Wednesday, March 29, 2023

E-waste Management In India

Air Cmde (RETD ) P.D. Badoni, VSM. The author is a consultant & technical head with EFY at Delhi

- Advertisement -

With the unprecedented induction and growth in the electronics industry, obsolescence rate has also increased. People are phasing out/replacing their IT, communication and consumer electronics equipment including white and brown goods as shown in Table II.

As per a GTZ-MAIT sponsored study conducted recently by IMRB, e-waste generated in India during 2007 was around 332,979 MT besides about 50,000 MT entering the country by way of imports. The reasons for generation of this large quantity of e-waste were unprecedented growth of the IT industry during the last decade, and the early product obsolescence due to continuous innovation. Thus the net effect is the e-waste turning into a fastest growing waste stream.

However, the total e-waste avail-able in 2007 for recycling and re-furbishing was 144,143 MT. Of this, only 19,000 MT of e-waste could be processed.

Components of ewaste management

- Advertisement -

The major components of ewaste management are:

  1. e-waste collection, sorting and transportation
  2. e-waste recycling; it involves dismantling, recovery of valuable resource, sale of dismantled parts and export of processed waste for precious metal recovery

The stakeholders, i.e., the people who can help in overcoming the challenges posed by e-waste, are:

  1. Manufacturers
  2. Users
  3. Recyclers
  4. Policy makers

e-waste concerns and challenges

  1. Accurate figures not available for rapidly increasing e-waste volumes—generated domestically and by imports
  2. Low level of awareness among manufacturers and consumers of the hazards of incorrect e-waste disposal
  3. No accurate estimates of the quantity of e-waste generated and recycled available in India
  4. Major portion of e-waste is processed by the informal (unorganised) sector using rudimentary techniques such as acid leaching and open-air burning, which results in severe environmental damage
  5. e-waste workers have little or no knowledge of toxins in e-waste and are exposed to health hazards
  6. High-risk backyard recycling operations impact vulnerable social groups like women, children and immigrant labourers
  7. Inefficient recycling processes result in substantial losses of material value and resources
  8. Cherry-picking by recyclers who recover precious metals (gold, platinum, silver, copper, etc) and improperly dispose of the rest, posing environmental hazards
  9. No specific legislation for dealing with e-waste at present

8BZ_table-3 87F_table-4

Status of e-waste initiatives

The Ministry of Environment & Forests (MoEF) of the government of India is responsible for environmental legislation and its control. The Central Pollution Control Board (CPCB), an autonomous body under the MoEF, plays an important role in drafting guidelines and advising the MoEF on policy matters regarding environmental issues. Historically, in 2001 in cooperation with MoEF, the German Technology Cooperation (GTZ) began work on hazardous waste management in India through the advisory services in environmental management. Subsequently, Swiss Federal Laboratories for Material Testing and Research (EMPA) started to implement its global programme ‘Knowledge Partnerships in e-waste Recycling.’

Combining the knowledge and technical expertise of EMPA on ewaste management, coupled with the field experience of the Indo-German projects in managing hazardous waste in India, the Indo-German-Swiss e-waste initiative was born in 2004. The vision of this initiative is to establish a clean e-waste channel that is a:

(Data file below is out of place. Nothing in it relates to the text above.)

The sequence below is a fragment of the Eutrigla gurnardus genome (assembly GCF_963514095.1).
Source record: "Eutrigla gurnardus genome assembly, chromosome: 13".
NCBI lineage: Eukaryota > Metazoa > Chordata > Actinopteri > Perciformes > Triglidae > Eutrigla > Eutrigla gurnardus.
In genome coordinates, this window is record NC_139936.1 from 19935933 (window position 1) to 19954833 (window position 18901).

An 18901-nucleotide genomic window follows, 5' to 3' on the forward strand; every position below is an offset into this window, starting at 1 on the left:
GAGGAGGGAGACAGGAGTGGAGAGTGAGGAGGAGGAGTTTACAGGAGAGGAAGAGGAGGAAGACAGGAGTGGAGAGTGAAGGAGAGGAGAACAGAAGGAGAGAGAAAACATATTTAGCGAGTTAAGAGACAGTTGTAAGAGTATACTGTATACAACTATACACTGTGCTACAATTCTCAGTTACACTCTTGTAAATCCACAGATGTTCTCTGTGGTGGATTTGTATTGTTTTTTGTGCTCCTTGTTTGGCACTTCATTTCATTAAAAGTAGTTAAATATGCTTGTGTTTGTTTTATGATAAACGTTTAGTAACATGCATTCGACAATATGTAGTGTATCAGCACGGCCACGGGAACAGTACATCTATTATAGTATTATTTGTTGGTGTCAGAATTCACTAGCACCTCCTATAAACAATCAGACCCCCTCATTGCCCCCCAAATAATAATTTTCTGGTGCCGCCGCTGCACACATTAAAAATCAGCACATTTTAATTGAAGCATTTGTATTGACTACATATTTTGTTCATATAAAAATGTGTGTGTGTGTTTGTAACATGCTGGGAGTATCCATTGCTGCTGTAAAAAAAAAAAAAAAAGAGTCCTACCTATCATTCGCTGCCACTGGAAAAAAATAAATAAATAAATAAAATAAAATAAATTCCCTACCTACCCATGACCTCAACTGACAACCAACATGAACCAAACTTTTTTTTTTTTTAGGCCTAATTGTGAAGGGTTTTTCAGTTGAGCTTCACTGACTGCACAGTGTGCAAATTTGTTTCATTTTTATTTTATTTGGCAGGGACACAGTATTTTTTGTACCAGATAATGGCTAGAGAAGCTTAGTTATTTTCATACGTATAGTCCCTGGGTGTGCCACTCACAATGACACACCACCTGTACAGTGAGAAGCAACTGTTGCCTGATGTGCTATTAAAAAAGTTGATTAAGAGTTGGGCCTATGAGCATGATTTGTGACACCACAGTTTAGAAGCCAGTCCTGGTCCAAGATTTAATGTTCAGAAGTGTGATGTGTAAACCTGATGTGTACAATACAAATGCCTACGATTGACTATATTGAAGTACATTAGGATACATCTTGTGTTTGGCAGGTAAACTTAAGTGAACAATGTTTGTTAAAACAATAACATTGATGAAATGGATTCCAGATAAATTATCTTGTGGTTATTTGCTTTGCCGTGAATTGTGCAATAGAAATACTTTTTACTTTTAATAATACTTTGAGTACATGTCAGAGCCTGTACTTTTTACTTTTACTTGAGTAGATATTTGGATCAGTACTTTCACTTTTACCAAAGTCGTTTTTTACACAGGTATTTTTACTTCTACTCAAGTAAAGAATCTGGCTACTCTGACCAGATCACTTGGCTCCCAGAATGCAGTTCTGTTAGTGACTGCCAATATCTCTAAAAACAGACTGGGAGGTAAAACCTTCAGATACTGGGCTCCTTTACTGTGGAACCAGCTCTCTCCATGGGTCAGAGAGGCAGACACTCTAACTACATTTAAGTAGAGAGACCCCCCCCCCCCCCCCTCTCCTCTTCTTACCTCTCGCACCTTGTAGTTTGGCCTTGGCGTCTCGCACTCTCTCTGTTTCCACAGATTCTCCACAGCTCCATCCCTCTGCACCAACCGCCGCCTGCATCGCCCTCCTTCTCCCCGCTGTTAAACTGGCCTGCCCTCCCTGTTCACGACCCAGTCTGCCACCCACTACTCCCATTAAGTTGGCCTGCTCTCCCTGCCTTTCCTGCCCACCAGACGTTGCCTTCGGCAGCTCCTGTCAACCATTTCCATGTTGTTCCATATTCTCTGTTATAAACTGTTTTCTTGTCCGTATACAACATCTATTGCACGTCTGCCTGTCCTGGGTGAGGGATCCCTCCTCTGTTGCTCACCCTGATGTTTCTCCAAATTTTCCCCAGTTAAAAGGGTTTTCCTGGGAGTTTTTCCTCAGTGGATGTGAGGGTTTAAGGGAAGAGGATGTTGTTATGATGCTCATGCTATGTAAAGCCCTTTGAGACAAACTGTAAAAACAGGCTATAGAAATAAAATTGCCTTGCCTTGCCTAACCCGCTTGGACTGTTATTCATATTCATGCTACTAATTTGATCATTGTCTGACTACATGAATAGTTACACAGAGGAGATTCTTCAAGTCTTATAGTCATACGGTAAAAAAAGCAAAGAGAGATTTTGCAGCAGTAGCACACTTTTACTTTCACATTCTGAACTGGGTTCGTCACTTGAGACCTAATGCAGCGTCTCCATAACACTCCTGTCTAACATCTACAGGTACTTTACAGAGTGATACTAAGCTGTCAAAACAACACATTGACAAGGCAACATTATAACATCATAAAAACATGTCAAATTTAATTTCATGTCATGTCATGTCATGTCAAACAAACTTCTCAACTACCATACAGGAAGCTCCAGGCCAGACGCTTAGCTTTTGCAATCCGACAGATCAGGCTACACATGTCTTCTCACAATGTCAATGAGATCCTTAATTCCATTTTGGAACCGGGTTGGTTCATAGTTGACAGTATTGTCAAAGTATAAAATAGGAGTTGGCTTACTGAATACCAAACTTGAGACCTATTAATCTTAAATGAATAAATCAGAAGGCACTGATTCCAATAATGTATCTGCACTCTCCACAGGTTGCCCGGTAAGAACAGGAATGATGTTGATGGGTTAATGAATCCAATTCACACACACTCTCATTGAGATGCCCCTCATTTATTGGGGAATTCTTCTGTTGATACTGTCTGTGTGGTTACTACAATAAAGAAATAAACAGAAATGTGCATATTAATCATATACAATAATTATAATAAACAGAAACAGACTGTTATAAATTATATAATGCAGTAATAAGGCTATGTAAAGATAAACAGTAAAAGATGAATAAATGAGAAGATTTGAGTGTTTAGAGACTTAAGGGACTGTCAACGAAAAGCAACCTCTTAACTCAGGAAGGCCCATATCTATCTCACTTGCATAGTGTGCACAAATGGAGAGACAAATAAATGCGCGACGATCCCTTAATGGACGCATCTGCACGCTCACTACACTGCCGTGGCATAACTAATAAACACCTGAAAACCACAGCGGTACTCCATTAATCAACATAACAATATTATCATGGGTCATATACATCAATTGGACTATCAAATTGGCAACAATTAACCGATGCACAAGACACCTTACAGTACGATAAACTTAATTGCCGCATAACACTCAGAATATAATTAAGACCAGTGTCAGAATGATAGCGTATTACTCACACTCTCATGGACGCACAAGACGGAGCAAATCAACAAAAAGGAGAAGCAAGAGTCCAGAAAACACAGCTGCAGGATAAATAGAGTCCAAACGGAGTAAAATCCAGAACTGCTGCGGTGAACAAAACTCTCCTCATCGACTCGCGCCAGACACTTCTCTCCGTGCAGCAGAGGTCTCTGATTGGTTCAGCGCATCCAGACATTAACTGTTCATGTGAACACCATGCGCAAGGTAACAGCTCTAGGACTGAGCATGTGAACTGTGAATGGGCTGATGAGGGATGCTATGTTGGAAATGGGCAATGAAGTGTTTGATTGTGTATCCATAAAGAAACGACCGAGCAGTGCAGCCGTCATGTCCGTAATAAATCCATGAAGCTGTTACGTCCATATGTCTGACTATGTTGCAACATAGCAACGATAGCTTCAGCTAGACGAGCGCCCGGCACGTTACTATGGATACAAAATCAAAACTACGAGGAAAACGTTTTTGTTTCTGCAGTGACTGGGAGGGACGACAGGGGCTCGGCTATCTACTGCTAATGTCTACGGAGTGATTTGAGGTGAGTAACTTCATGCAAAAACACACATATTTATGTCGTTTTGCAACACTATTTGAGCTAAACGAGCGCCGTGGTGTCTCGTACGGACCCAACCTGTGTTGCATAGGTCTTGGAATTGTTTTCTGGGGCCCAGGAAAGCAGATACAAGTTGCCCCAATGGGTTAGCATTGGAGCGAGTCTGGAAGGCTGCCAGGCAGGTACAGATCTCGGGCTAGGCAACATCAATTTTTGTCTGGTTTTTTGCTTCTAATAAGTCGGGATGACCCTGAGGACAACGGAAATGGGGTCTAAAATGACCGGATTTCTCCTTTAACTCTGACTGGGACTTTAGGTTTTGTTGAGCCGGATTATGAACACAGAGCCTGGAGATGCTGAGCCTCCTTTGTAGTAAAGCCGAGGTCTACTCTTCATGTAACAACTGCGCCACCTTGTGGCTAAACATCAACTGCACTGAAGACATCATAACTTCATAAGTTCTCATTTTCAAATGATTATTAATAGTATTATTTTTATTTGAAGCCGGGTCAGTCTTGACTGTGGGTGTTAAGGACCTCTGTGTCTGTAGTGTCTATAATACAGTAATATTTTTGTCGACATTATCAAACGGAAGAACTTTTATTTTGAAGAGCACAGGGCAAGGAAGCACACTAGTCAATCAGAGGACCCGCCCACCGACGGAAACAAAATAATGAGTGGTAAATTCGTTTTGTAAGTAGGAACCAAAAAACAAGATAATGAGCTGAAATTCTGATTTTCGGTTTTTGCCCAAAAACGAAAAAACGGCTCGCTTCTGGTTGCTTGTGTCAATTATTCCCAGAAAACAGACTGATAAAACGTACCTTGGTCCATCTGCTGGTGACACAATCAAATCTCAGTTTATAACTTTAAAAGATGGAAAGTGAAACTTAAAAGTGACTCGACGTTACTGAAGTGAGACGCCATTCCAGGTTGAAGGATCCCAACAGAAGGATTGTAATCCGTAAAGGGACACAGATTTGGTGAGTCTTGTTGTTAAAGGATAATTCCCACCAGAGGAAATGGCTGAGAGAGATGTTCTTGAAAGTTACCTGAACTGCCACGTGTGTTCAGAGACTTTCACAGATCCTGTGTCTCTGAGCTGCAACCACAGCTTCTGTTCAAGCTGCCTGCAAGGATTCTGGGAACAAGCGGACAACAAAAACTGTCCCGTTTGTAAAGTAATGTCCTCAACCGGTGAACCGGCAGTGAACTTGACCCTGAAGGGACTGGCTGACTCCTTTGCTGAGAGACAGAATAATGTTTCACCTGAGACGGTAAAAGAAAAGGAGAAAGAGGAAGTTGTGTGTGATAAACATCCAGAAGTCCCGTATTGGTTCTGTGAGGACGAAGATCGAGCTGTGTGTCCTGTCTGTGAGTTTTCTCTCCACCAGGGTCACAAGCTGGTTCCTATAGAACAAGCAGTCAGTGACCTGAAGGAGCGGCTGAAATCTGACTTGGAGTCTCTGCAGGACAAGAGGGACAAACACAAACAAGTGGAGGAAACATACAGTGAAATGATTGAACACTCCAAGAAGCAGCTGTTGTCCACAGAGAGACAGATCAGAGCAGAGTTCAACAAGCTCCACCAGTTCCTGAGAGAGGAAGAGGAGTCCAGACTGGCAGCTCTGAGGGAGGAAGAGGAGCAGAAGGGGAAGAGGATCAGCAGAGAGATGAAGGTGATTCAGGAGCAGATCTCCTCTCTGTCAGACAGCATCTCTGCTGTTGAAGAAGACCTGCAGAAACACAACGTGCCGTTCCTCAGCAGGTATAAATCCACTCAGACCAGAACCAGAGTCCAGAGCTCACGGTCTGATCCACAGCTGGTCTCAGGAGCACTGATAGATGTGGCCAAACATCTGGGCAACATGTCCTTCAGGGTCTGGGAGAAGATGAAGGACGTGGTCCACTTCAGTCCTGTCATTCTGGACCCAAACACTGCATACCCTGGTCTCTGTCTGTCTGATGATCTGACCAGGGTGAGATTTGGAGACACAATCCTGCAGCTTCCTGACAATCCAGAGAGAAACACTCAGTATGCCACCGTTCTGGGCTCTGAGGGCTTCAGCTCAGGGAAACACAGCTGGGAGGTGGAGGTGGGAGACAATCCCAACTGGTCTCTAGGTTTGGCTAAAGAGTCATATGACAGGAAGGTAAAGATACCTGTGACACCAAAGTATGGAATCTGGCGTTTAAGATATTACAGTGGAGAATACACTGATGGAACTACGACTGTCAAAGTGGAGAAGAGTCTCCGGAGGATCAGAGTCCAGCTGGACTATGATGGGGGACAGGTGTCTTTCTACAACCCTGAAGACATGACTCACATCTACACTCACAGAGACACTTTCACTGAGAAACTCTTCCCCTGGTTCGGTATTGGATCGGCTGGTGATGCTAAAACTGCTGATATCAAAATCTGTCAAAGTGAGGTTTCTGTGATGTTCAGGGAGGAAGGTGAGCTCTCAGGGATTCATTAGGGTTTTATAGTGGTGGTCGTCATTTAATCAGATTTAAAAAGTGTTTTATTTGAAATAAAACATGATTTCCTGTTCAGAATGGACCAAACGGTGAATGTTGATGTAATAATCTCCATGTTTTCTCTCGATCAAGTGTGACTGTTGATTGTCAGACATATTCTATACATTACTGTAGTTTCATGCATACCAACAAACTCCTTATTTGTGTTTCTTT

1. Convenient collection and disposal system for large and small consumers to return all their e-waste safely
  2. Voluntary system for modern and concerned producers to care for their product beyond its useful life
  3. Financially secure system that makes environmentally and socially responsible e-waste recycling viable

The objectives of the initiative are:

  1. Reduce the risks to the popula-tion and the pollution of the environ-ment resulting from unsafe handling
  2. Focus on knowledge transfer to and skills upgrade of all involved stakeholders through trainings and seminars
  3. Target mainly the existing informal recyclers allowing for their maximum but safe participation in future ewaste management by facilitating their evolution and integration in formal structures

The milestones achieved so far are:
1. Improved awareness:

  • Three WEEE Care! Initiative workshops in Bangalore sup-ported by the Goethe Institute
  • National e-waste workshop in Delhi, hosted by MoEF

2. Improved stakeholder engage-ment:

  • Formation of the e-waste Agency (EWA) brings together industry, government and NGO to work on a sustainable ewaste management strategy for Bangalore
  • First national e-waste workshop held, defined a way forward
  • First national workshop on e-waste guidelines held, organised by MoEF

3. Improved estimates of e-waste:

  • Rapid assessments in Delhi and Bangalore of the quantities being generated, and identification of the e-waste recycling hot-spots
  • National-level desk study to assess e-waste quantities

A national-level assessment of electronics and electrical equipment waste (WEEE) by MoEF/CPCB/IRG/GTZ lists the top ten most polluting states and cities of India as shown in Tables III and IV. The figure are taken from the presentation of Dr Dilip B. Boralkar at National Conference on Ewaste Management, an Indo-German-Swiss E-Waste Initiative, at New Delhi on December 10, 2008.


  1. I am from Bihar and I want to implement e-waste management in Bihar as it’s a huge challenge for the Bihar Government to handle such a huge amount of e-waste produced in Bihar each year. Interested ones kindly call or message me on 7004321590.



What's New @

Truly Innovative Tech

MOst Popular Videos

Electronics Components

Tech Contests